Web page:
Trapping Season


OFA Officers

Jonathan Coleman

Chris Kimble
Vice President

Bart Russell

Shane Bullard

Rob Huber

OFA is an affiliate of the North American Falconers' Association

OFA is a proud contributor to The Falconry Fund


OFA Is a proud contributor to Quail Forever


OFA Meet - 2015/2016

As so often happens, the months have passed me by much faster than I would like and faster than my memory can keep up. Still, even though this past seasons OFA field meet is a blur of fun and fond memories, I’d like to take a moment to share some of the details with you.

In early January, a group of local falconers gathered in the Oklahoma panhandle in the town of Guymon. I recall the drive up that Friday afternoon well, while only a few hours from my home in western Oklahoma I remember how quickly the temperature dropped as we headed northwest, and the anticipation of seeing old friends and hawking in a game rich area. I was accompanied by my first year apprentice, Jerel Collins and his ever impressive passage redtail “crimson”. This for us, was one of many such trips to the area over the past several months, but it was the first that would include a fresh snow!

We arrived at the hotel and got our gear situated and met up with some of the other early arrivals. And even thought the snow was beginning to make travel a bit interesting, we headed out to a nearby property along with Shane Bullard a pre-apprentice from OKC as well as seasoned veterans Daniel Murray and Eric Pribil. Where, in spite of the light yet persistent snow, we flew Jerel’s passage redtail and trudged our way to his first successful triple on cottontails. And so the meet officially began for us!

The hotel bar became the hub of operations for us that first evening, as more and more falconers drifted in to plan our adventures for the following morning, or try to steal Daniel’s title as champion of the pool tournament!

Saturday morning it seemed that our meet was destined to be great, as we awoke to a nice covering of snow across a seemingly endless and windless landscape. I recall the enjoyment of watching Ryan VanZant’s female hybrid on pheasant. Ryan’s birds always fly with authority, and even though every jack, cottontail and prairie falcon in the area tried to foul our plans, we all still enjoyed watching her fly. Another treat was Rob Rainey’s Aplomado, which we flew on quail. His bird is incredibly fun to watch, and I’m confident that had it not been so bitterly cold, we would have truly seen some feathers fly, but alas, Rob’s successes came later in the day while I was not present to watch. Then there was Steven Olner’s and Greg Stipp’s Harris hawks flown on cottontails, where again the extreme cold kept us from enjoying them for very long, but they still managed some great flights and catches as the day grew warmer. My other apprentice Barry Bond, showed up in time to put in a great attempt on Jacks with his passage female redtail. And Jerel went on to take another triple on cottontail with his bird. Daniel Murray’s peregrine/merlin was a joy to watch and I certainly gained a new appreciation for the craftiness of quail after watching his bird fly them.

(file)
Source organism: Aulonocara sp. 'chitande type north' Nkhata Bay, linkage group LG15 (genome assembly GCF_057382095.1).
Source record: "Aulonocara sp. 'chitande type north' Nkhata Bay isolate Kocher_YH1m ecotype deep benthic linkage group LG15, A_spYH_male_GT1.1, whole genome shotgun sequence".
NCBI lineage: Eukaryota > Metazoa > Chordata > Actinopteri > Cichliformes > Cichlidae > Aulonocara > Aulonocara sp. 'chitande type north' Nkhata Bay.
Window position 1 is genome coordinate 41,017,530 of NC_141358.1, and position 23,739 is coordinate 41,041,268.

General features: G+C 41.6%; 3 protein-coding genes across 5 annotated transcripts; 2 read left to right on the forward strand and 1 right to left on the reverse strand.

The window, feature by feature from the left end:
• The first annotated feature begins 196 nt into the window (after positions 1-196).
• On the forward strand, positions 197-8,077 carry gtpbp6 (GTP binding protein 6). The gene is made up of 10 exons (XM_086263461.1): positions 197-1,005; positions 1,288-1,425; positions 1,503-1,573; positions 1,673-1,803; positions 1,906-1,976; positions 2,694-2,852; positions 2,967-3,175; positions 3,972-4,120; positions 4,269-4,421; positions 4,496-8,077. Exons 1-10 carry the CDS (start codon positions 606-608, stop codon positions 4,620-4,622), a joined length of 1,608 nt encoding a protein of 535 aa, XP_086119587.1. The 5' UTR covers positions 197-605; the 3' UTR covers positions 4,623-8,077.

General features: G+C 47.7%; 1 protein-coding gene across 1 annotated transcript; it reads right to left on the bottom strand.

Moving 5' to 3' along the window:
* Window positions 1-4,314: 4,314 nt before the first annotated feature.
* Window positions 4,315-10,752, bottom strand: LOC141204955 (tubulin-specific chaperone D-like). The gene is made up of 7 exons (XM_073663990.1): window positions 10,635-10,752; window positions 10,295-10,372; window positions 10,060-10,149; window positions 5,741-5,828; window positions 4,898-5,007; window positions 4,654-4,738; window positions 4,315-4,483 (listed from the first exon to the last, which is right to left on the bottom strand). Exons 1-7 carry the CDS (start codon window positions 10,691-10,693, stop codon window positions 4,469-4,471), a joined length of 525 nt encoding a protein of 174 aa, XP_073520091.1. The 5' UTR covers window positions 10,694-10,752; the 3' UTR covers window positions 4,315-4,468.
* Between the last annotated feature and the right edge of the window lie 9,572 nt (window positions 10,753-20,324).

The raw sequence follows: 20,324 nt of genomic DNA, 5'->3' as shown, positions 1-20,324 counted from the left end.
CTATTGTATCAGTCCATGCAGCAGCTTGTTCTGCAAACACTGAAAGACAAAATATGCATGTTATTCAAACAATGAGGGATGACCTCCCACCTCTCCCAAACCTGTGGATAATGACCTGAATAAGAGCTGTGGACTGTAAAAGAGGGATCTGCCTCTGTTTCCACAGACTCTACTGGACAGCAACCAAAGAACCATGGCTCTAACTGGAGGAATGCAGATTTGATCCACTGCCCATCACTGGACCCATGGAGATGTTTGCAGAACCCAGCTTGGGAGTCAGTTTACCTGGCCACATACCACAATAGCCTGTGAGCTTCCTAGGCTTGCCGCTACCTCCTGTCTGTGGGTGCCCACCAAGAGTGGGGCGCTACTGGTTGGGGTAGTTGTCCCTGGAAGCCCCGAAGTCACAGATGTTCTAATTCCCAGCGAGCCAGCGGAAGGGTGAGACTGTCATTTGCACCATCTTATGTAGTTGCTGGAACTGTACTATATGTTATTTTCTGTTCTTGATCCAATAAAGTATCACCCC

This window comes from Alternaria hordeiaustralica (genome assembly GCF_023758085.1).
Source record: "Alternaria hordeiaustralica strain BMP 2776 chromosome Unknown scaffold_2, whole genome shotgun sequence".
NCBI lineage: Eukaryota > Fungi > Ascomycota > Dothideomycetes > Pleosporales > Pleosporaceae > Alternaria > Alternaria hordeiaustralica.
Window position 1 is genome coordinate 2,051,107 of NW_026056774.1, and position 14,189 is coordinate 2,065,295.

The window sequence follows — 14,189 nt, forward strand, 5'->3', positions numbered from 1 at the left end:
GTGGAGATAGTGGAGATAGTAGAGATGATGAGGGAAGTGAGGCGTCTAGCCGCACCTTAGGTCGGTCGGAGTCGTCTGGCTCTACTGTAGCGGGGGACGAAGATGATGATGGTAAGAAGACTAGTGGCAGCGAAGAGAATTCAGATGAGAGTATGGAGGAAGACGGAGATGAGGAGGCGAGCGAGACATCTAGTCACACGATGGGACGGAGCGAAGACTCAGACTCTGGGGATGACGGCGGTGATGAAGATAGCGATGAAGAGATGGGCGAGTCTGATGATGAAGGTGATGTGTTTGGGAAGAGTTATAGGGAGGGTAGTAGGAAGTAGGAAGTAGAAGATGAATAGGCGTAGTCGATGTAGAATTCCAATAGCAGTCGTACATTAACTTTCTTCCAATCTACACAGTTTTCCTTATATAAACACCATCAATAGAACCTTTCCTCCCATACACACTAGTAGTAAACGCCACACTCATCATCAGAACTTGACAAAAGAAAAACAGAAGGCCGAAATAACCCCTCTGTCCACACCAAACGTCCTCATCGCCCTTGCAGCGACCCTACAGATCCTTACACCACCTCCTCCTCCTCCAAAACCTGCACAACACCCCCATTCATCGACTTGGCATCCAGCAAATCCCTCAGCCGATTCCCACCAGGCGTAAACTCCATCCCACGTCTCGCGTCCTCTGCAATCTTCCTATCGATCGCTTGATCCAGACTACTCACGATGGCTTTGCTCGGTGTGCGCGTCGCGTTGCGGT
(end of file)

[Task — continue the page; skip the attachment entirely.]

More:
We had many chances over the course of the first day to hawk as a large group, which I was grateful for. I love how the falconers here in Oklahoma can fall into such a seamless operation in a matter of minutes and orchestrate some amazing opportunities! Game was present in abundance and the weather cooperated well. I know there were other groups out and about, and I hate the idea of leaving anyone out, and had I not neglected to write this until March, I may have recalled the details better!

Although, there is one individual I cannot leave out, and that is Chris Hitch. Chris is a local landowner that graciously opened up his land to us and personally beat the brush with our group. His generosity undoubtedly made the meet the success that it was!

We had to leave out fairly early on Sunday, but did get to witness some more longwing action in the early morning, and squeezed in one last flight with Jerel’s bird to take his 7th rabbit of the meet.

As is typically the case, the Oklahoma panhandle provided a quality of falconry that leaves you tired, yet eager to return. We saw numerous species of local raptors, and met some wonderful local people. The Oklahoma Falconers Association will no doubt return to the area again.

-Chris Kimble-


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